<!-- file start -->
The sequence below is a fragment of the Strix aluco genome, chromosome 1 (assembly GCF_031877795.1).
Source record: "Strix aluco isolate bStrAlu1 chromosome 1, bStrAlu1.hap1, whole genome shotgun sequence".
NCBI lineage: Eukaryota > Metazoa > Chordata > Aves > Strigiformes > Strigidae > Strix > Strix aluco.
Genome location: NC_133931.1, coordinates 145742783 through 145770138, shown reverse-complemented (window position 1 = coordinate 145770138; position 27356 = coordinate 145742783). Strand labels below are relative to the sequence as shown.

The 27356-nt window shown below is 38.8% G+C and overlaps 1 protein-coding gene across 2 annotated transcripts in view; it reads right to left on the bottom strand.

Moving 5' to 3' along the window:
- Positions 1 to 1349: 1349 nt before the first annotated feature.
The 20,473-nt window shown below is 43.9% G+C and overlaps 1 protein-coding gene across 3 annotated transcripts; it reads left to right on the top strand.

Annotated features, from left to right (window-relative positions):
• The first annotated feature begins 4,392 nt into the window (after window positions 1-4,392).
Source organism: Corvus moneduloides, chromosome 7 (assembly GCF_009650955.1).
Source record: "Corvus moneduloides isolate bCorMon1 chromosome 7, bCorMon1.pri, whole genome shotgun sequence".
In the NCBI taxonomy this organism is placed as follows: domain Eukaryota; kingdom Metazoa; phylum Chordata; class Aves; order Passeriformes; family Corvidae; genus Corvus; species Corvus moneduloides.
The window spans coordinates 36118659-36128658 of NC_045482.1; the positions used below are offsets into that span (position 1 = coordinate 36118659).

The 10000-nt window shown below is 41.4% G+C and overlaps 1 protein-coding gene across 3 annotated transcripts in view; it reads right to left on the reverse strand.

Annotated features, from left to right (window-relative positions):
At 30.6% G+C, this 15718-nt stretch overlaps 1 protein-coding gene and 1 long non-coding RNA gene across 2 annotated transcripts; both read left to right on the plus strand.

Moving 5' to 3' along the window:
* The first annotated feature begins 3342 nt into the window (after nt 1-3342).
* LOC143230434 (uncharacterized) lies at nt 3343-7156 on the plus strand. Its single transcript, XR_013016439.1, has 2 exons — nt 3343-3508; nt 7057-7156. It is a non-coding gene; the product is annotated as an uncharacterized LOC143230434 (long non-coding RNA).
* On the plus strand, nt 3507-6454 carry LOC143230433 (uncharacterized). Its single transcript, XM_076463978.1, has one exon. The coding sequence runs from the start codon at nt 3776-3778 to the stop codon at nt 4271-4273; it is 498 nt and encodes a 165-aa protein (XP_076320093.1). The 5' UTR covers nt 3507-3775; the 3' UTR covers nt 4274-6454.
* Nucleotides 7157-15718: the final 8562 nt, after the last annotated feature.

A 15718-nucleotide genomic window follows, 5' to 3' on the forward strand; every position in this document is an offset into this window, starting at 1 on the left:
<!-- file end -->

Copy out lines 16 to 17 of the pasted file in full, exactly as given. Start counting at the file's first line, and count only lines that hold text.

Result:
Annotated features, from left to right (window-relative positions):
At 30.6% G+C, this 15718-nt stretch overlaps 1 protein-coding gene and 1 long non-coding RNA gene across 2 annotated transcripts; both read left to right on the plus strand.